Wednesday, October 5, 2016

THEY CUT OFF HIS HEAD BECAUSE HE REFUSED TO LIE




Recently, I found a yellow, wrinkled piece of notebook paper. The three folds of the paper were pulling apart at the seams and barely held together. It looks very old. And so it is, because I wrote excerpts of verses from Epictetus on it about forty-five years ago. I recorded the verses from a tiny book with gold binding I found several years before. I was so impressed with what the verses revealed of a man who wrote them many centuries ago. It was really my first encounter with a philosopher with whom I could relate, Epictetus.

The Epictetus readings became helpful in my second semester english class at Del Mar College.  My instructor creatively taught his classes in a manner in which  Freshman students could relate. One of his favorite characters in literature was  Sir Thomas More, a 16th century chancellor and advisor  to King Henry VIII.  He assigned the play, A Man of All Seasons, written by Robert Bolt and was a featured film in 1966. It was one of our readings for the class. The play is based on the true story of More who wouldn't give into the demands of King Henry VIII.  I used one of the verses from my little book, Epictetus, as a reference when I wrote my essay about  the story. My literature instructor was quite impressed with my knowledge of this stoic philosophy by Epictetus.

More was a man with high academic skills as well as high moral ideals.  In 1534 More refused the oath which pledged him to approve  the king's marriage to Anne Boleyn after divorcing his wife. Because of More's convictions against the King's unlawful actions that defied church law and custom he was imprisoned in the tower and later beheaded. His head was exhibited on London Bridge. More sacrificed an accomplished life and lost his head all because he failed to acknowledge the king's divorce and remarriage. In my essay I quoted Epictetus, "Consider man at what price you sell your freedom of choice-if for no other reason that you not sell it for a trifle". Epictetus was a Greek slave hundreds of years before and apparently dwelt on such matters often. I professed that in addition to More's faithfulness to the pope and the church he could likely have been a student of Epictetus's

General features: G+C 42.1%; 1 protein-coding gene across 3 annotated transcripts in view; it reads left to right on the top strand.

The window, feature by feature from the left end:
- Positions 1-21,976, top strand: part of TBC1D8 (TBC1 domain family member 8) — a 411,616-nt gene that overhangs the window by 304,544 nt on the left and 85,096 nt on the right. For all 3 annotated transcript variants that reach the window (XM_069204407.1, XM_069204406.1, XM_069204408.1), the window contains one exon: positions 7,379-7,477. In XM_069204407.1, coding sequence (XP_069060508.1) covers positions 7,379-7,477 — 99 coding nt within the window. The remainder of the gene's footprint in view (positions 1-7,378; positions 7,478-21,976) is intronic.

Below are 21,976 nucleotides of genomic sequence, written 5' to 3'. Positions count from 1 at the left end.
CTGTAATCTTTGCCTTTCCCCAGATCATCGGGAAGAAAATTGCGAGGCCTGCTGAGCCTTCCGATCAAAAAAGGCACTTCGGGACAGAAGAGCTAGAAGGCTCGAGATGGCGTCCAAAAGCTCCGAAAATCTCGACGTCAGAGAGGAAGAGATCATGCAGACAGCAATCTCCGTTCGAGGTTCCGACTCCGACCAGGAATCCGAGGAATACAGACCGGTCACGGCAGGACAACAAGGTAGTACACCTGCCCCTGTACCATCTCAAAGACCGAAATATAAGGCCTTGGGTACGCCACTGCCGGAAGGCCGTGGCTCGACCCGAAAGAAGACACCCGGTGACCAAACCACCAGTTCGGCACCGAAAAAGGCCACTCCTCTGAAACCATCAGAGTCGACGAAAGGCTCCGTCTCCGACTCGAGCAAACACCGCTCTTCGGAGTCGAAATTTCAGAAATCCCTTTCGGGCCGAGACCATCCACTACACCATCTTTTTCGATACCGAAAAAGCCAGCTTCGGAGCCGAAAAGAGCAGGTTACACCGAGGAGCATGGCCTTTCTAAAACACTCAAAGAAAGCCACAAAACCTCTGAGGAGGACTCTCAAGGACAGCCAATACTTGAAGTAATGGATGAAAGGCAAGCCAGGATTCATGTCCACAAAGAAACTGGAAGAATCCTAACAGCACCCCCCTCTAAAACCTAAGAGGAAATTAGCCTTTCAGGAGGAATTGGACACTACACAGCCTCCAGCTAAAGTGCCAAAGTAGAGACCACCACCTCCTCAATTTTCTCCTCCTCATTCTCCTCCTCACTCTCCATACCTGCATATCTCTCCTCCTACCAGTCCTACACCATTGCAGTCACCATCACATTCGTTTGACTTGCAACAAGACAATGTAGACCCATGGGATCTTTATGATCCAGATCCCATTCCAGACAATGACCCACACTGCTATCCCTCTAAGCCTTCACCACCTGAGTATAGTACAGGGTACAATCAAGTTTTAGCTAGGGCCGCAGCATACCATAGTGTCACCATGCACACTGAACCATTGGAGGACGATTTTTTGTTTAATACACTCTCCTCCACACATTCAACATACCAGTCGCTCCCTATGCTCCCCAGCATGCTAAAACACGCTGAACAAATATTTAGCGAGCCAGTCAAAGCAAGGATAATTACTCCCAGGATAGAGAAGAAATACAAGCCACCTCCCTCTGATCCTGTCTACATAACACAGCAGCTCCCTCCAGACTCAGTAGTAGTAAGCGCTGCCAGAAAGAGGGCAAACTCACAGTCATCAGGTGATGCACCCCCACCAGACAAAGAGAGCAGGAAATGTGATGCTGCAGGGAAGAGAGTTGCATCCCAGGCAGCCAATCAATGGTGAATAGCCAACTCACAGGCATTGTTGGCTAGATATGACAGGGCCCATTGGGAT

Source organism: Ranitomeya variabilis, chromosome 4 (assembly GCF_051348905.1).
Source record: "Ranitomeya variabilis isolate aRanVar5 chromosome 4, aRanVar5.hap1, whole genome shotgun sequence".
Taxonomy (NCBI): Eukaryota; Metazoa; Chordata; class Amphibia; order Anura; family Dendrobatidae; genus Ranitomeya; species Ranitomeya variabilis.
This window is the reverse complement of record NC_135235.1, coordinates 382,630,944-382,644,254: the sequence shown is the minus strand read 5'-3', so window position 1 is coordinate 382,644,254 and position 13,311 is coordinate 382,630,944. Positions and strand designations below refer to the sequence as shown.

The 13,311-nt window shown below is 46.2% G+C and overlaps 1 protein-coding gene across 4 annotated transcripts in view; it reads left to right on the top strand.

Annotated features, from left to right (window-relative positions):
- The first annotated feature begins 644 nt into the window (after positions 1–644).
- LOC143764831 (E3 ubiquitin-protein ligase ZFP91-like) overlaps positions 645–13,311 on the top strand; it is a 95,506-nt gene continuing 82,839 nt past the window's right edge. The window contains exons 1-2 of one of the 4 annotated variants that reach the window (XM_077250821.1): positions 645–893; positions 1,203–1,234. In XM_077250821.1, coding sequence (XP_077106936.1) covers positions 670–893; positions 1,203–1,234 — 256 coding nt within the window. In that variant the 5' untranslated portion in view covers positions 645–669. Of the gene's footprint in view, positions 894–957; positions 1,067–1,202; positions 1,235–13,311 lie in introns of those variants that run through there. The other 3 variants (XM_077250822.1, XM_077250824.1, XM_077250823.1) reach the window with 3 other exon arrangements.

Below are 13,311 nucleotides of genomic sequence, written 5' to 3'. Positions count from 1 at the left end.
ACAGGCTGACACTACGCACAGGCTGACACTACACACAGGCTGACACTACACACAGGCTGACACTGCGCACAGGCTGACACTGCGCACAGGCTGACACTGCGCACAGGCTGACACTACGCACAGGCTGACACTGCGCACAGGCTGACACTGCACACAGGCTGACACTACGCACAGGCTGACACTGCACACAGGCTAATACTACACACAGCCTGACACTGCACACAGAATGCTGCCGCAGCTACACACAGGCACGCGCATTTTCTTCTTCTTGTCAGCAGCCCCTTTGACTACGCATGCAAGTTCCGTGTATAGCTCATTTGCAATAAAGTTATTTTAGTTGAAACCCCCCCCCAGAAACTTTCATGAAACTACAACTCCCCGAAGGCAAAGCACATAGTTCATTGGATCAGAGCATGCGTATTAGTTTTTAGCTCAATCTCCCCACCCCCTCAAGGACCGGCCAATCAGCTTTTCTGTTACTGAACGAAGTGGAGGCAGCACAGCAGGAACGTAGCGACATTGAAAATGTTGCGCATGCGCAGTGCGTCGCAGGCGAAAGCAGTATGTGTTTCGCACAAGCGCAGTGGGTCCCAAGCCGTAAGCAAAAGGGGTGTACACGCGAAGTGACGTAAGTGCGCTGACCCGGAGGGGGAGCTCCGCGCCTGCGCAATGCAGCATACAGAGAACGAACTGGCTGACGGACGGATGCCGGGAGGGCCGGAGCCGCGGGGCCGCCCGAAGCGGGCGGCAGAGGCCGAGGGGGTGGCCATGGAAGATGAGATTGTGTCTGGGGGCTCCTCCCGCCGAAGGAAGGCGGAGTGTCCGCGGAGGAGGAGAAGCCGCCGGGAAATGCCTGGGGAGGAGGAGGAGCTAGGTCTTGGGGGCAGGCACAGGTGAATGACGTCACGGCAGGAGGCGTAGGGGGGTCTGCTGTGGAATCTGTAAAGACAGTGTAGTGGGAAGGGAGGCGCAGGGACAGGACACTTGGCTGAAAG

philosophy of Stoicism. And he may have viewed his role as one not worthy of retaining, just for a lie. Or the acceptance of the king's marital position too trifle to forfeit his principles and values.

My English teacher was philosophical in his advice.  During the semester he suggested that as we read, we might find it enlightening to write down significant quotes from the literature. And reflect upon them from time to time. That is how I came to collect and record some of Epictetus's verses. I carried them around in my wallet and read them at times of boredom or at places I had spare time to wait. Eventually, as I changed wallets and purses the wrinkled paper was lost in a file or drawer, but definitely saved for my reflections. In my next post I will tell you about the other Epictetus verses I like to reflect upon and some I find relevant today.

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Today, I think it is quite interesting that reading back to the time of King Henry VIII's reign in England,  he was purportedly responsible for the beheading of thousands of people, including two wives. Not to mention he is the one credited with founding The Church Of England that evolved as a result of the separation from Rome. During my Family research I also found that one of my favorite lines in my genealogy, the Edwards, my ancestor, Richard Edwards is linked as an illegitimate son of King Henry VIII's. One must be careful of whom he/she criticizes in history.



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